Results: After excluding patients with missed data, 174 patients were entered in the study. Mean age of patients were 60.8±11.81 years and 78% of patients were male. Median DBT was 70 minutes (IQR 25-75: 55-97 minute). One hundred and twenty three patients (71%) had timely door to balloon time. Patients with delayed door to balloon time had lower age, lower prevalence of typical chest pain and higher prevalence of PCI on Left Circumflex Artery (LCX) than timely group but these differences were not significant. (p values were 0.068, 0.074 and 0.070 respectively). Delayed DBT was evident in three segments of door to ECG, ECG to code and code to cath times (p values were, < 0.0001, 0.009 and < 0.0001 respectively) but the cath to balloon time was not significantly different between two groups (p value: 0.159). Although in-hospital mortality was higher in delayed group than timely group but the difference was not meaningful. (11.7% vs 4.9%, p value: 0.103)


Six-month mortality and admission rate were not different between two groups.


Conclusion: Door to balloon time was acceptable in this study and was comparable to developed countries. Albeit there is room for improvement due to modifiable delayed parts.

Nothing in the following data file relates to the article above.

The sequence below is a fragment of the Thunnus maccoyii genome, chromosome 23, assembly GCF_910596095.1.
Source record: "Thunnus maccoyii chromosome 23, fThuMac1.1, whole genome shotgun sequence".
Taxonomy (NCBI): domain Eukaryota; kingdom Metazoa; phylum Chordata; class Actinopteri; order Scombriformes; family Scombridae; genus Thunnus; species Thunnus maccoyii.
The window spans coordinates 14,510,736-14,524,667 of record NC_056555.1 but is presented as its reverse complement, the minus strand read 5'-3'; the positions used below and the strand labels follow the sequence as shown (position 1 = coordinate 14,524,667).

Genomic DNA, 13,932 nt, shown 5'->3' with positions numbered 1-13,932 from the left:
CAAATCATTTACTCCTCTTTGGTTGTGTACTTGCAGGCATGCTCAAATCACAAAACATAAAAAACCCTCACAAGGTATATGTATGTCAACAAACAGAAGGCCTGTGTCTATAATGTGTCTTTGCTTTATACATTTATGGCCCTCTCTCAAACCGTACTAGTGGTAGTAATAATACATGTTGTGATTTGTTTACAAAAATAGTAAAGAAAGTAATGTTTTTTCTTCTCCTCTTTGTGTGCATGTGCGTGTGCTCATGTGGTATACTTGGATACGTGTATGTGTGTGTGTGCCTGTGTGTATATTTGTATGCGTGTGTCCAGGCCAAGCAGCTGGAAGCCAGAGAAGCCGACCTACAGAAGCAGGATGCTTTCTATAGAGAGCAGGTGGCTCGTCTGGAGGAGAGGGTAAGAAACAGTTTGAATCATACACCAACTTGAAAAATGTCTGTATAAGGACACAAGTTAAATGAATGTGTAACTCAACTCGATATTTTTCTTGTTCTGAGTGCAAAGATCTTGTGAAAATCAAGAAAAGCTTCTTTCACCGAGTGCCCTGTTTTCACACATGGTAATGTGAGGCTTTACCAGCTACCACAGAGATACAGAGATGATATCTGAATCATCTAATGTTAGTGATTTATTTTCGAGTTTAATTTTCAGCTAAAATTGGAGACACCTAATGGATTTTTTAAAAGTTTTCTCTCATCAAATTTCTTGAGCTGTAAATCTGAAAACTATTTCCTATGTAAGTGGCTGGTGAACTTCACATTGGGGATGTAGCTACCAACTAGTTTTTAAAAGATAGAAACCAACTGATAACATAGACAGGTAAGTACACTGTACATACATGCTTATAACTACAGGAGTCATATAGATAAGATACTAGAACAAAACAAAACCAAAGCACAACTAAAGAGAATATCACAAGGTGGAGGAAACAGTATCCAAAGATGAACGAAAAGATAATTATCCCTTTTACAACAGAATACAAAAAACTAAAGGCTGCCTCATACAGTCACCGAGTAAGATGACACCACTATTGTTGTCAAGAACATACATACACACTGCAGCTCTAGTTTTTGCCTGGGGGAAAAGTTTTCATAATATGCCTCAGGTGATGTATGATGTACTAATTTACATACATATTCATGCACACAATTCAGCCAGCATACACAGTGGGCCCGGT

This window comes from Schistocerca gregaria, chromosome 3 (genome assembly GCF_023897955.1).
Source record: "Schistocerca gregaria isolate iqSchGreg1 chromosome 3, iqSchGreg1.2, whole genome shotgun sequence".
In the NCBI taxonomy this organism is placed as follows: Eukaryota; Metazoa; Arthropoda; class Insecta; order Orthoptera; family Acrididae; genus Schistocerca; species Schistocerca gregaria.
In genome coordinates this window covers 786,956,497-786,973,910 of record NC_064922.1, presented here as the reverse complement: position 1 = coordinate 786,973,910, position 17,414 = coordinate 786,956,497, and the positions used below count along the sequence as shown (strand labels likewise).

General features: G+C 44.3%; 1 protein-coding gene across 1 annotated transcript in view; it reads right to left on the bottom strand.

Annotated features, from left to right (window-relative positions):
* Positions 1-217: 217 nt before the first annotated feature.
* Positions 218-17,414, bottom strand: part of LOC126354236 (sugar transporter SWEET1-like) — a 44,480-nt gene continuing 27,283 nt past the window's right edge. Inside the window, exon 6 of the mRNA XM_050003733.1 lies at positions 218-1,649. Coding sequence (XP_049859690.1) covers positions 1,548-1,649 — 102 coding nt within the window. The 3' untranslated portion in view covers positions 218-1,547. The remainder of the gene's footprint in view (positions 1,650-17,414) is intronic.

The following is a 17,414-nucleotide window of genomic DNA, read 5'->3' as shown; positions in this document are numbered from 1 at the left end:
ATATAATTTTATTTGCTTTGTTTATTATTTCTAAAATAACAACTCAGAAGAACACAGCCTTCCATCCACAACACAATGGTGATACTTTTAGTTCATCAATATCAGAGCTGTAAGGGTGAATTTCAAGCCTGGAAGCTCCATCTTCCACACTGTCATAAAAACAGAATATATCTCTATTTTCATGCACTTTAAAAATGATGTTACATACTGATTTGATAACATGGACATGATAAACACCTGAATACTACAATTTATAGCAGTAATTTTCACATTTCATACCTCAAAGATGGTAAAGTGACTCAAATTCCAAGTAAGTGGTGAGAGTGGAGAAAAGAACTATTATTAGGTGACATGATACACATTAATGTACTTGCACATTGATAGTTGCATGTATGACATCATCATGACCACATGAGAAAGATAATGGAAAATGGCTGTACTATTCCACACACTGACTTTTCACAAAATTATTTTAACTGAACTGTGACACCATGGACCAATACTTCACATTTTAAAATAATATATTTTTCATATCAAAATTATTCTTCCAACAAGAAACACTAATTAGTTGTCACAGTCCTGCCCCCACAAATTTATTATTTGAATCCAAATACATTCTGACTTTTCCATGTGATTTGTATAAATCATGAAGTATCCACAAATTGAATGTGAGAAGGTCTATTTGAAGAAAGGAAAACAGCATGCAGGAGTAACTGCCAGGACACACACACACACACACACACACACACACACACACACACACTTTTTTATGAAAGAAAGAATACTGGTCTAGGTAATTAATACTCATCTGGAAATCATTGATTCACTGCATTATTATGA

Image in cardiology


Case report


Left Ventricular Hypertrophy in Fabry's Disease in an Old Male Patient

Mohadese Firuzi, Hamid Khederlou, Narges Mohammadi

International Journal of Cardiovascular Practice, , 15 June 2020
https://doi.org/10.29252/ijcp-27629

Fabry disease is an X-linked disorder due to deficiency of the lysosomal hydrolasea-galactosidase A and the resultant accumulation of glycosphingolipids throughout the body, such as in the heart. Cardiac manifestations in Fabry disease are due to glycosphingolipid deposition in the myocardium, valves, and conduction system. Fabry cardiomyopathy, characterized by progressive severe concentric left ventricular hypertrophy. We, as a result of this, have reported a case of Fabry disease with left ventricular hypertrophy. He was admitted with dyspnea and also dizziness, general weakness, and acroparesthesias. Physical examination showed Angiokeratoma on the skin. The electrocardiography revealed ST-segment depression in leads V3–V6, and changes related to left ventricular hypertrophy. Echocardiography showed concentric left ventricular hypertrophy.

Rheumatic Complete Atrioventricular Block: A Case Report